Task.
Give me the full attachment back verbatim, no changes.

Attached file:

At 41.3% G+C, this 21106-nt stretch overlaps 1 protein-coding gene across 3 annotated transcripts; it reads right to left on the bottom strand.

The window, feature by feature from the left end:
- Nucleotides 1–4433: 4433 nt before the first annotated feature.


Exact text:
At 41.3% G+C, this 21106-nt stretch overlaps 1 protein-coding gene across 3 annotated transcripts; it reads right to left on the bottom strand.

The window, feature by feature from the left end:
- Nucleotides 1–4433: 4433 nt before the first annotated feature.